Larry Newman, 63, one of the seminal manufacturing/marketing dynamos in the early days of hang gliding who made the successful transition to ultralights, has died after a reported 3-year battle with pancreatic cancer. *** Larry was a flamboyant entrepreneur who successfully sold his ElectraFlyer hang gliders. *** When people started sticking motors on the foot launched craft, he came out with a new company, American Aerolites, to produce the Eagle ultralight. *** I first flew the Eagle with Plane & Pilot Publisher Steve Werner back in 1983. I remember it vividly: while Steve was up on a test hop, I was taking photos of his flight next to the runway at Coronado Airport, north of Albuquerque, near Larry’s factory…and I got stung twice by fire ants.I almost jumped out of my jeans, it hurt so bad. I thought I’d been shot in the leg. I could barely see the critters but what a painful wallop they packed.
To our readers and all Light Sport pilots and dreamers, we thank you for your enthusiasm and support in this year of both challenges and triumphs. *** The dream is alive, and all of us together will carry it forward this year. *** Merry Christmas and a Happy New Year to one and all! *** ~ Jim Lawrence
On those weekends that I’m hanging out at my newly adopted country airport of Great Barrington, MA (GBR), I always look forward to seeing young Joe Solan. *** Joe’s 12…going on 28, as someone at the airport affectionately quipped. *** Joe is one great kid, the kind I sometimes wish I’d been more like when I was his age. *** When we first greet, whether he’s dutifully dragging a heavy gas pump hose that weighs half what he does, answering the airport office phone or hunting up a charged handheld battery, he’ll flash a friendly smile, say “Hi!”, and stick out his hand like the straight-up little man he is. *** He’s growing up at the airport, mentored in running the business and mentored in life by his dad Rick, a co-owner of the airport with lots of great ideas for growing its prosperity. *** Rick’s also the guy who keeps American Airlines 777 drivers on the straight and narrow as a top-level inspector pilot.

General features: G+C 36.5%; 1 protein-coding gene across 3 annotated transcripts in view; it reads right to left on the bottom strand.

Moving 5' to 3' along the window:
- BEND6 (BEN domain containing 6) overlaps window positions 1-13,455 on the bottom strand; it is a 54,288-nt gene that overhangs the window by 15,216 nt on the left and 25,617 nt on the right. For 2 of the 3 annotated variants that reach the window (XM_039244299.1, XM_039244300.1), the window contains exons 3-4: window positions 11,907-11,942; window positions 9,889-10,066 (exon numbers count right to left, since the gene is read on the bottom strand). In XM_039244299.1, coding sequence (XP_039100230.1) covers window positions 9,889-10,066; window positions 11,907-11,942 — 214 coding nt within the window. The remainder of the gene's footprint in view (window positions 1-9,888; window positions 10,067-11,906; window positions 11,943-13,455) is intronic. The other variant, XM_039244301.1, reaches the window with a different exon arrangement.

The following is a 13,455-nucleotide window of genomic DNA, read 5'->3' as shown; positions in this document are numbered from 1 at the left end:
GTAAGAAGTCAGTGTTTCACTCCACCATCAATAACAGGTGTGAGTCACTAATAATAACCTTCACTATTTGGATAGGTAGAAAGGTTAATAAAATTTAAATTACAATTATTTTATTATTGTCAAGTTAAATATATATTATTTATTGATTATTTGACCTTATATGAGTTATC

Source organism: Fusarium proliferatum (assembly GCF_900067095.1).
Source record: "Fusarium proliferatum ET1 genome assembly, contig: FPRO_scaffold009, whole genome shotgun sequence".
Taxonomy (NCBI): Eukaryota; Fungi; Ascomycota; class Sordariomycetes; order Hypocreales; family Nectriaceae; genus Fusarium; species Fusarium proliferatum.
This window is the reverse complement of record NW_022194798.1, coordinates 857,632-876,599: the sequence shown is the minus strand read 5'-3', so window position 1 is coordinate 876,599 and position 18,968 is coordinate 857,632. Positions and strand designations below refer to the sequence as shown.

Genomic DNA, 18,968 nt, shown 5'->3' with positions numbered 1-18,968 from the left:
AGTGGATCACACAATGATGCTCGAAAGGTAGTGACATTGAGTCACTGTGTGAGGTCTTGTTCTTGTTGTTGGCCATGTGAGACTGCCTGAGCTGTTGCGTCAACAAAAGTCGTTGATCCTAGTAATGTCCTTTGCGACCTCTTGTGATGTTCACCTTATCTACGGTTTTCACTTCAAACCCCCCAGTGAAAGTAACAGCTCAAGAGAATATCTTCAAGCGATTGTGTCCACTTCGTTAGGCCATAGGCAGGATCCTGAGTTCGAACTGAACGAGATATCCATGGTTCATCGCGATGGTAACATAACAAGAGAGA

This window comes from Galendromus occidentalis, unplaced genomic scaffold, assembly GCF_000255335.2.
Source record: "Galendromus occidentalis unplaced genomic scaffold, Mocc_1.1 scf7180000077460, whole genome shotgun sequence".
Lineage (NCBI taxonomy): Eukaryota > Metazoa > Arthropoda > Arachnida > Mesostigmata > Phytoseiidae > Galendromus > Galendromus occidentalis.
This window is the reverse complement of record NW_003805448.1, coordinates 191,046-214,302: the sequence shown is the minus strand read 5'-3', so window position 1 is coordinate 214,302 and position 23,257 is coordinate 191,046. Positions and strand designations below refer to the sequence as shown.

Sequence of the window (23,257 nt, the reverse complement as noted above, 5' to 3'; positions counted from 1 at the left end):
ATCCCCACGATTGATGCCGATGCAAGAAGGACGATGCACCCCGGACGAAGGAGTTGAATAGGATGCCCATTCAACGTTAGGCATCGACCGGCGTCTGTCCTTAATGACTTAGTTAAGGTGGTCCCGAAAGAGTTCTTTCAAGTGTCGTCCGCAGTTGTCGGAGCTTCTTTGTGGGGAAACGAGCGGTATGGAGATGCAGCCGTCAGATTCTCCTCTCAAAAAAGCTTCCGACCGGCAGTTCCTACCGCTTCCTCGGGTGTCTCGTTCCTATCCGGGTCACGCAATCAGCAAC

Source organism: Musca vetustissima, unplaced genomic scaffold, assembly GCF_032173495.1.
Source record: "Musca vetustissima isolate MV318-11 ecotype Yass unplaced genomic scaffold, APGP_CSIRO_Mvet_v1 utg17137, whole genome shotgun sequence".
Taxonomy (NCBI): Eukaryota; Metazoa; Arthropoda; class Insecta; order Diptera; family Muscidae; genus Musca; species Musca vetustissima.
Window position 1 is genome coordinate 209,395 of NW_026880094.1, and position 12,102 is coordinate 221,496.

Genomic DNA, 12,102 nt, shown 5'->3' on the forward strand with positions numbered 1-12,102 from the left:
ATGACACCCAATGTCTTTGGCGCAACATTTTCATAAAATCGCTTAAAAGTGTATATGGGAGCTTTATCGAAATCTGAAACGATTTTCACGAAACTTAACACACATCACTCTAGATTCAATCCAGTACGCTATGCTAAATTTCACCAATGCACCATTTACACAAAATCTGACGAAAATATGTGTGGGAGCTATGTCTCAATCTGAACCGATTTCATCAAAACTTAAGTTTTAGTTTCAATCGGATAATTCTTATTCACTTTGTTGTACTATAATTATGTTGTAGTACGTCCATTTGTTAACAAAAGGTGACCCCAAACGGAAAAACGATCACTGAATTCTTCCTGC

Following up on my post two days ago, I’m happy to report Wired magazine just ran a story online about the Yuneec E-Spyder that Tom Peghiny of Flight Designs has been developing for them. The story has several excellent photos and it’s a good write-up, so click on over there to see how the mainstream media is helping push public awareness of electric aviation. *** Here’s the Wired video of the E-Spyder that ought to whet your appetite for electric flight…I can’t wait to get back to the states and get over to Tom’s to do my own story on it.
We’ve all seen the ads: “Full IFR-Equipped LSA!” A few top-line models offer such instrument packages, such as Flight Design CTLS, Evektor MAX, Tecnam’s P2008. But is an LSA legal to fly IFR? Quick tell: Yes — when flown by an appropriately rated pilot. We already know that a Sport Pilot license holder can only fly in day VFR up to 10,000 feet. This discussion is about the airplane. As pal Dan Johnson, who just took up this issue on his own blog, notes, ASTM’s F37 committee has worked hard to create an IFR standard, but unsuccessfully so far. The committee did add a line to the latest Design and Performance (D&P) Standard (yet to be adopted) that prohibits S-LSA flight into Instrument meteorological conditions (IMC). This does not however prevent a rated IFR pilot with a current medical from flying a currently registered SLSA into IMC, and of course let’s also assume the airplane is rigged with the appropriate Full Monty: IFR instrumentation, lighting and powerplant.